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Pole Master on AstroTrac, go/no-go?

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Cool, Nebula!

That was even better results than I'd have expected!

Looking forward to the autumn now as it is getting too light here in Stockholm for any serious astrophoto...

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I'm reporting back with bad news... I think I had the best beginner's luck in the world when I posted those screenshots from my first time out using the Polemaster and the Astrotrac because I have not been able to replicate that success. The last 3 times I've set up I've been limited to about 3 minute subs at 400mm with my 6D. I'm pretty confident the problem is the polar alignment. My guess would be too much flexure in the RA axis when the clutch is loosened to move the arm 30*, although when I return it to the "home" position the star I chose is typically on or very close to the circle that's drawn. Another theory is a balance issue, although I take care to balance every time I set up.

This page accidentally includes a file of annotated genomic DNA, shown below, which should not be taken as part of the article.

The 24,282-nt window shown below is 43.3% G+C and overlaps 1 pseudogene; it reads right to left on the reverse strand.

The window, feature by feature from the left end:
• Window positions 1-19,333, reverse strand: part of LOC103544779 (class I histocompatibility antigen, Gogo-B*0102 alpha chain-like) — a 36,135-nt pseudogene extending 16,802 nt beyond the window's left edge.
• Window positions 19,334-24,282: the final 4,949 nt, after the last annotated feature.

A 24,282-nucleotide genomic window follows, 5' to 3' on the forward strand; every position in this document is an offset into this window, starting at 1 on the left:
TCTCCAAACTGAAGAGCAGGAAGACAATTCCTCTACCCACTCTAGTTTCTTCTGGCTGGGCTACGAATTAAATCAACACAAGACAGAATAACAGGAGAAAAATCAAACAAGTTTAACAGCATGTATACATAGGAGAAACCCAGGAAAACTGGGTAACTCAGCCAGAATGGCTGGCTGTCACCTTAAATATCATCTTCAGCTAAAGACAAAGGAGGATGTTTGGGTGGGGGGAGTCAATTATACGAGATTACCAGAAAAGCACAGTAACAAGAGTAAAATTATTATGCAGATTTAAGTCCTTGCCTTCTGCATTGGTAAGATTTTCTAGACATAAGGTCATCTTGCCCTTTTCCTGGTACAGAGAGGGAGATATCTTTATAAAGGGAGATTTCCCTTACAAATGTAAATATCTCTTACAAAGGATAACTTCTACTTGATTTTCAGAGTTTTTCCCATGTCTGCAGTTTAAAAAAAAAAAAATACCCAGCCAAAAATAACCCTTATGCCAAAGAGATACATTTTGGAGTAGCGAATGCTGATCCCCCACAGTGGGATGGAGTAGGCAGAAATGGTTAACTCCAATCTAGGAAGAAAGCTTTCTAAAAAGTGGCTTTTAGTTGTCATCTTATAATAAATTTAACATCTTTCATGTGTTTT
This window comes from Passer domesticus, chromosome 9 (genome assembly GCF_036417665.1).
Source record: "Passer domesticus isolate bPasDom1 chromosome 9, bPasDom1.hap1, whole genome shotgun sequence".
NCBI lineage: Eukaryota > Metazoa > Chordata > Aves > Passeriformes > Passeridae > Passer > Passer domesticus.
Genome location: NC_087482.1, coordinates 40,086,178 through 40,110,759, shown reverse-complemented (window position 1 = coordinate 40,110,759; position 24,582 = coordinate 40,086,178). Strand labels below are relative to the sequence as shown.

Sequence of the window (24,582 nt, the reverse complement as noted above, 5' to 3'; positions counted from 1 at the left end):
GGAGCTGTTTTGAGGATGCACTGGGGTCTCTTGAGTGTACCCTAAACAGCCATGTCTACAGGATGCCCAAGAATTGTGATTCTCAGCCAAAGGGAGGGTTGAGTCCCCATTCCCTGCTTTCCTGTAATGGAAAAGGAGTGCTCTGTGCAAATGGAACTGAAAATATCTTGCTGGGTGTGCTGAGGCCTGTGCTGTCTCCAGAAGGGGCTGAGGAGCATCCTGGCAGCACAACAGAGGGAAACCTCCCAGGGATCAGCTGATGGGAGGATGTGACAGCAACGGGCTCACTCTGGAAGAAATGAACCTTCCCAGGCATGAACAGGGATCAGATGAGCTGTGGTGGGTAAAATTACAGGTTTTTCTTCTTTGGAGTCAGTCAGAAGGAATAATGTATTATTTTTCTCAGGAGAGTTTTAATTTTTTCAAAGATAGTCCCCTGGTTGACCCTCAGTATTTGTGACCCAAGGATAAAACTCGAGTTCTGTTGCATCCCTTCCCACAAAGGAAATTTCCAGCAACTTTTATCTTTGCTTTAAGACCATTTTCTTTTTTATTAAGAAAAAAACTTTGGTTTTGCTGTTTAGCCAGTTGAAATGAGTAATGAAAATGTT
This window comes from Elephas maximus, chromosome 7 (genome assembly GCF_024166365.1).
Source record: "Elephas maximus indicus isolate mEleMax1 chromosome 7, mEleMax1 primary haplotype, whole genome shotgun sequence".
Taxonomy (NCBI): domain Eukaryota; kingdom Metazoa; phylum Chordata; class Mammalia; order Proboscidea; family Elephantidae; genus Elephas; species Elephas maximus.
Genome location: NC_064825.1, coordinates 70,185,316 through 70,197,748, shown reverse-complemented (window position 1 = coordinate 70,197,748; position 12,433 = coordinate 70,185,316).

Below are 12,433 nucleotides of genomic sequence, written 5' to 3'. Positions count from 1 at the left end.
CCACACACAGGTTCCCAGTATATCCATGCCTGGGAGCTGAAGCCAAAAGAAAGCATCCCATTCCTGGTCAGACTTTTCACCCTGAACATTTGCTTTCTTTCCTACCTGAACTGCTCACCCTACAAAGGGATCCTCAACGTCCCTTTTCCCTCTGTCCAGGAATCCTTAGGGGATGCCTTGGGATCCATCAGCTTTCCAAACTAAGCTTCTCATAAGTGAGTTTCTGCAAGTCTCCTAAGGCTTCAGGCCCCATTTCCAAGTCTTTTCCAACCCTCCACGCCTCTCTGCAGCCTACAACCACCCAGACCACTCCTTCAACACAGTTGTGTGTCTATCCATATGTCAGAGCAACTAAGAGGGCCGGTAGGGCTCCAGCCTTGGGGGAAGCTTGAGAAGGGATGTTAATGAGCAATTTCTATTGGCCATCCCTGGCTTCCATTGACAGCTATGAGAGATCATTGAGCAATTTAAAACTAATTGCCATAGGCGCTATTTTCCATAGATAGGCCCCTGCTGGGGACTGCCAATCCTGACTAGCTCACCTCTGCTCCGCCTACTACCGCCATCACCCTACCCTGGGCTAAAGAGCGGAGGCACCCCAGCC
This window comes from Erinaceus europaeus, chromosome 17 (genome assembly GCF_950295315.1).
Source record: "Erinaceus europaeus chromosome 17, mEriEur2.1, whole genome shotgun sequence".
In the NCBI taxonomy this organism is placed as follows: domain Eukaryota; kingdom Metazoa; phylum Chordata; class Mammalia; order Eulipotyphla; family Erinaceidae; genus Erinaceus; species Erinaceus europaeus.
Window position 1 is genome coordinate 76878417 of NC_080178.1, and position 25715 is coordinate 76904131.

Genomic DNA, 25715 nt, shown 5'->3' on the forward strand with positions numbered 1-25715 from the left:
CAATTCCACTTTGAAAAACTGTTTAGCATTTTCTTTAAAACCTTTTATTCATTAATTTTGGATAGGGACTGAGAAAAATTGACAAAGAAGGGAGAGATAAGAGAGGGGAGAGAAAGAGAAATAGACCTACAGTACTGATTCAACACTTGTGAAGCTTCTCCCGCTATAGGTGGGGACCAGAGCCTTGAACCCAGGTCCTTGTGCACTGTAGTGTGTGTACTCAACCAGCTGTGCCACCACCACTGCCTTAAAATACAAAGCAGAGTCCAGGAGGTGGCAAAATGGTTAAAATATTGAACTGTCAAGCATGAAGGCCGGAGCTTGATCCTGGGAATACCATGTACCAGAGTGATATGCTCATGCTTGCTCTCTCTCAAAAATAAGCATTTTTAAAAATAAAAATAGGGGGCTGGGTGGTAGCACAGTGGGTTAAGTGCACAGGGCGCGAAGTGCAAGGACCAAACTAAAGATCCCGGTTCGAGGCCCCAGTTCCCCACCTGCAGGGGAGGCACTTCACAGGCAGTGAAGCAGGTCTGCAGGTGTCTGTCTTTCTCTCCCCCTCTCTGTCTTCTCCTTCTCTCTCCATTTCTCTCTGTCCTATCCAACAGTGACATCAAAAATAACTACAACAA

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for info, I've found that the EQ6 pole master adaptor I'd bought (solely for my NEQ6 surprisingly) also fits in the polar scope hole on the astrotrac. You need to be careful tightening the grubscrews so as not to damage the inner surface of the polararm hole but it seems like it should work a treat. Will try at next opportunity.

 

 

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On 5/22/2016 at 22:38, fireballxl5 said:

for info, I've found that the EQ6 pole master adaptor I'd bought (solely for my NEQ6 surprisingly) also fits in the polar scope hole on the astrotrac. You need to be careful tightening the grubscrews so as not to damage the inner surface of the polararm hole but it seems like it should work a treat. Will try at next opportunity.

 

Great neaws, Astrotrac adapter is not that common to find.